naturewn.com

Trending Topics

Titan's Materials Could be Older Than Saturn

Jun 23, 2014 06:29 PM EDT
Close
Oort cloud
While Saturn's largest moon likely formed after the ringed planet, the materials that Titan is made of appear to date back long before Saturn existed.
(Photo : NASA/JPL-Caltech)

While Saturn's largest moon likely formed after the ringed planet, the materials that Titan is made of appear to date back long before Saturn existed.

Experts have determined that the nitrogen that makes up a great deal of Titan's atmosphere likely originated from the same birthplace as the Universe's most ancient comets - from the Oort cloud.

A study detailing this discovery was published in the journal Astrophysical Journal Letters.

According to the study, launched and funded as a collaboration between NASA and the ESA, key information about what makes up Titan is found in the massive, icy moon's atmosphere, allowing researchers to test its nature and determine its origins.

Interestingly, the researchers quickly discovered that the atmosphere of Titan - often thought as similar to what an early Earth's atmosphere must have been like - contains an isotope ratio between nitrogen-14 and nitrogen-15 that should not be possible in anything as young as Saturn and Earth's solar system.

Researchers quickly wondered if the ratio could simply have been altered by reactions within Titan's atmosphere.

However, "when we looked closely at how this ratio could evolve with time, we found that it was impossible for it to change significantly," lead researcher Kathleen Mandt said in a statement. "Titan's atmosphere contains so much nitrogen that no process can significantly modify this tracer even given more than four billion years of solar system history."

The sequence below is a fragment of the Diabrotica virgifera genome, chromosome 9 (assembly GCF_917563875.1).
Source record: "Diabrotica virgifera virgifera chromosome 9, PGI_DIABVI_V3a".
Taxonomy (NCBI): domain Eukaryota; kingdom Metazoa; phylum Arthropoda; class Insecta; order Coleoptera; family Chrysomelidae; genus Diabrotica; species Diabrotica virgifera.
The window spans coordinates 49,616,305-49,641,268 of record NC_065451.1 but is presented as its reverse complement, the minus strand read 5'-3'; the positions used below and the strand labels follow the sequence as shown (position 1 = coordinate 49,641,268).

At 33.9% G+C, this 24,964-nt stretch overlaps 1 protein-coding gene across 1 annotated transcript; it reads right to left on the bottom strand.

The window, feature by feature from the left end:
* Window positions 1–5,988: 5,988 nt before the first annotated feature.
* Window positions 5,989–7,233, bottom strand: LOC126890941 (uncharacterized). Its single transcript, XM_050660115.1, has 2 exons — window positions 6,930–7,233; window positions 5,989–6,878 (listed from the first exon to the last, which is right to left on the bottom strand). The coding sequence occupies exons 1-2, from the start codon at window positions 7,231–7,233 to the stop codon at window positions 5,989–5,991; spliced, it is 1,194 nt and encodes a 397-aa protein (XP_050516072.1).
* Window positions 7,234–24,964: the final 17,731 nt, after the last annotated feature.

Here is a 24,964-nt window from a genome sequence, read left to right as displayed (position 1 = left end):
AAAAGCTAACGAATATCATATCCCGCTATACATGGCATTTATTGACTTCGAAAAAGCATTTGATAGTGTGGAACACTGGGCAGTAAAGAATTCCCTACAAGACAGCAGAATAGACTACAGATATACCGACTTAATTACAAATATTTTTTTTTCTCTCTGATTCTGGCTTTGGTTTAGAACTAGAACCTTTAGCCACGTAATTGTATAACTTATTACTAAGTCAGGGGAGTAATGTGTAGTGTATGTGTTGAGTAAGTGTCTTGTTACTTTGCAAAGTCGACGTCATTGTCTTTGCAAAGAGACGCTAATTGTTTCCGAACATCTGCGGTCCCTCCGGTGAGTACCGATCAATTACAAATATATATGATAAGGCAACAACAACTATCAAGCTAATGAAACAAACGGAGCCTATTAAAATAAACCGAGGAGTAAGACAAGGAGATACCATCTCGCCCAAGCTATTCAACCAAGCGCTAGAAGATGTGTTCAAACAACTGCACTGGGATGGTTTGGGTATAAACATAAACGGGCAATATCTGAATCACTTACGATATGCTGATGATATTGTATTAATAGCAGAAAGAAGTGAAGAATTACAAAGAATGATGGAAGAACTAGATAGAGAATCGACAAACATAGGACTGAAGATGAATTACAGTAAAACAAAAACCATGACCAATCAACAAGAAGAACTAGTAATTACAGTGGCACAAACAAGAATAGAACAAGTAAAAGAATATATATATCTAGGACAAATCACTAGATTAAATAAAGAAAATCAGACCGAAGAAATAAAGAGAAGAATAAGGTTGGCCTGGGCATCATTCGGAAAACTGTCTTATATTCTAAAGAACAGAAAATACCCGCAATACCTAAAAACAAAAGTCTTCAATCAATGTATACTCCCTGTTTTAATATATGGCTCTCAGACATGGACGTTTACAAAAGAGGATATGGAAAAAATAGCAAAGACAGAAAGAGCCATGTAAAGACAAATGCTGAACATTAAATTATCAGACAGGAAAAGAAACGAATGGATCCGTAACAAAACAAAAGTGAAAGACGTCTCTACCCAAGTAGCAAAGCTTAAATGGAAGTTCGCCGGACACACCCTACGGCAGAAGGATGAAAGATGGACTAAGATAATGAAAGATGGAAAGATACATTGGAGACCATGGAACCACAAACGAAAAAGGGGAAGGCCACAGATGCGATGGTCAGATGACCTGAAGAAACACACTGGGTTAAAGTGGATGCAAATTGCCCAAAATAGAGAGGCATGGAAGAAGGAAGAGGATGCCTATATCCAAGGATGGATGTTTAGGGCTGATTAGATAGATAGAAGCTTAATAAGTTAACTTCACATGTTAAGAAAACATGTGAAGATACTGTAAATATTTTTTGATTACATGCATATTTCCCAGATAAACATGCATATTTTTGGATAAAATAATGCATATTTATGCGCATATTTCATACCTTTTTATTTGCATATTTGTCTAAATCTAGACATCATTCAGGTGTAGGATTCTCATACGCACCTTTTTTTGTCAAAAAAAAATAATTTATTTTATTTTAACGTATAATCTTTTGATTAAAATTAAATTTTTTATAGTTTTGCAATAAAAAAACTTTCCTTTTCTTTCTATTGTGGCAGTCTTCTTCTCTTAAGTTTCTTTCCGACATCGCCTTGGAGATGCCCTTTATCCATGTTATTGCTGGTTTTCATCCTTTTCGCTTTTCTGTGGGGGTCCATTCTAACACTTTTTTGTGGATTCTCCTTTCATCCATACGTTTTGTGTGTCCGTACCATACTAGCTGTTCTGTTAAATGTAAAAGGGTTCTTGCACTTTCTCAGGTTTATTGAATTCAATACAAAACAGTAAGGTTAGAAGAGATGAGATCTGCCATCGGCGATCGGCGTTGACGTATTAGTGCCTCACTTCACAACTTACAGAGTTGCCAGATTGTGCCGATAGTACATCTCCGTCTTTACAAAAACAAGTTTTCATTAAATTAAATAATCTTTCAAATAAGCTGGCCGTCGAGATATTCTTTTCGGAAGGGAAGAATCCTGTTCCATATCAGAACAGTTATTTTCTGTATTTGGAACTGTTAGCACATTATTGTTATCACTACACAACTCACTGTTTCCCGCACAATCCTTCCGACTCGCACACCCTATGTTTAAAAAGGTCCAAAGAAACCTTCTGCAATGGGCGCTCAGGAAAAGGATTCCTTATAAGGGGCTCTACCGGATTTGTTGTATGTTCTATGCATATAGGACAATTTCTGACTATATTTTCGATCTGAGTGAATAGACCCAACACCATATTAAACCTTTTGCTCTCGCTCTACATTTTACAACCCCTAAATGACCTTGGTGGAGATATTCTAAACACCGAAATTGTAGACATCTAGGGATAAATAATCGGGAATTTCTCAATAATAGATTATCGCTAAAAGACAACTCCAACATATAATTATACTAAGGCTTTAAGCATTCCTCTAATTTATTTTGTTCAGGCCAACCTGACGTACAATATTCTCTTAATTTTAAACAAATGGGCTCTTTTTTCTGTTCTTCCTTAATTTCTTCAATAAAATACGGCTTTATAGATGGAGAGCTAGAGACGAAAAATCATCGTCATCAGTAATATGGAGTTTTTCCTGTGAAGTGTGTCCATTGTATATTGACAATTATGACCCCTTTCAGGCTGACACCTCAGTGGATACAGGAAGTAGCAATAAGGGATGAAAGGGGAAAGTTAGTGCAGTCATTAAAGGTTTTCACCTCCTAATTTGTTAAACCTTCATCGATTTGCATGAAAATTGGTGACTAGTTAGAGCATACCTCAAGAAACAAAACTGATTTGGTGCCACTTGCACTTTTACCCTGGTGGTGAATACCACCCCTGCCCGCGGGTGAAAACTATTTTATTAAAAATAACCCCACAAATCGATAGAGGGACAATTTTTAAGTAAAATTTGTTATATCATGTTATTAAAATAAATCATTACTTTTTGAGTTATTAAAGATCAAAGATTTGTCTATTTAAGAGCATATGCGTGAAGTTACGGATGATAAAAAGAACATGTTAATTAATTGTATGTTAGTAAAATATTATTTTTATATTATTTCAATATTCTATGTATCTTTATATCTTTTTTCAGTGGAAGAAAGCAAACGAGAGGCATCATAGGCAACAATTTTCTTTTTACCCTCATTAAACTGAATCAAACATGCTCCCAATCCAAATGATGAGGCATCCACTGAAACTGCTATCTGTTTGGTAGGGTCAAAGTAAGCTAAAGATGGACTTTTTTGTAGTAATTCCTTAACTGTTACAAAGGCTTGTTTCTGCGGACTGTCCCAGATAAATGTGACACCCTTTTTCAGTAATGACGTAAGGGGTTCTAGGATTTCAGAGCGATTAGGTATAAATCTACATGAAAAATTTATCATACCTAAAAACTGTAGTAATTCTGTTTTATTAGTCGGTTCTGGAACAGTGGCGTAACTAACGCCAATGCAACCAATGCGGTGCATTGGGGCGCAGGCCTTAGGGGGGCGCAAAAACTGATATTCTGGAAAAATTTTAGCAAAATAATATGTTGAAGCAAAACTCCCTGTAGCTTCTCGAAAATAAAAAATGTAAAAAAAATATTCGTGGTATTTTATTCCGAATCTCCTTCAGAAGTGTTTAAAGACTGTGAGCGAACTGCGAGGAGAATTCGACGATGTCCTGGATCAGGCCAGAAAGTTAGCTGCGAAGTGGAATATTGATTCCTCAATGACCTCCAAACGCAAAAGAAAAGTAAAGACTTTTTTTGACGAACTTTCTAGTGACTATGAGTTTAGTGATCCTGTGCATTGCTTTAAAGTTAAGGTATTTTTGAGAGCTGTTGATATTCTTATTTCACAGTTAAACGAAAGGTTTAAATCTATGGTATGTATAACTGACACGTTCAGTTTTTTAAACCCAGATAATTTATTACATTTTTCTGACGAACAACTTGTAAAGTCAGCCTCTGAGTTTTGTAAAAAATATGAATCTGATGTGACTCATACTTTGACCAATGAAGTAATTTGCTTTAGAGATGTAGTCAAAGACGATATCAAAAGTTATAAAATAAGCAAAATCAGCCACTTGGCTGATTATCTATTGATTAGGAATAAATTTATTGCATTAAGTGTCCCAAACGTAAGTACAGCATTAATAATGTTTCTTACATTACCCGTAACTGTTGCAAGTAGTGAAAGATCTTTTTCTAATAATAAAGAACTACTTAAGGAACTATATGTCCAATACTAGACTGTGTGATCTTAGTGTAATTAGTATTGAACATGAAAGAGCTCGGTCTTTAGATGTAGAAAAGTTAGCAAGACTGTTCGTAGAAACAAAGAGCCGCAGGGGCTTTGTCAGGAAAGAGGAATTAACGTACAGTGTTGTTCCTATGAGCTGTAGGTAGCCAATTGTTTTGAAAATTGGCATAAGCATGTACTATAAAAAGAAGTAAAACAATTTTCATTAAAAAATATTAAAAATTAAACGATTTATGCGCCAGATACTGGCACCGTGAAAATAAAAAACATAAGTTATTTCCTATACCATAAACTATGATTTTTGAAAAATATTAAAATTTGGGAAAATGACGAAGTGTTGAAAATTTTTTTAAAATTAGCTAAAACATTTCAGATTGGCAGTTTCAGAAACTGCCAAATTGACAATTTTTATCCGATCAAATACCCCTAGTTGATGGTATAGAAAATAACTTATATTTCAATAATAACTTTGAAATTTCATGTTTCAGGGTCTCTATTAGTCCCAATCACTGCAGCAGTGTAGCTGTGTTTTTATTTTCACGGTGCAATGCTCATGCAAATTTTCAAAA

Knowing this ratio was no fluke, the researchers then set out to compare it to other celestial bodies, searching for the unique isotope ratio's origins.

Eventually, they were able to trace the ratio back to the Oort cloud - the cold and ancient birthplace of many of the Universe's older comets. The birthplace of Saturn's warmer disk of material is far younger by comparison.

Researchers have previously theorized that one of the many ways the Earth could have received its own nitrogen supply was through the same source as Titan. This latest discovery suggests that this was not the case, and the formation of Earth and Titan's atmosphere, while similar in nature, began quite differently.

© 2018 NatureWorldNews.com All rights reserved. Do not reproduce without permission.

Join the Conversation

arrow
Email Newsletter
About Us Contact Us Privacy Policy Terms&Conditions
Real Time Analytics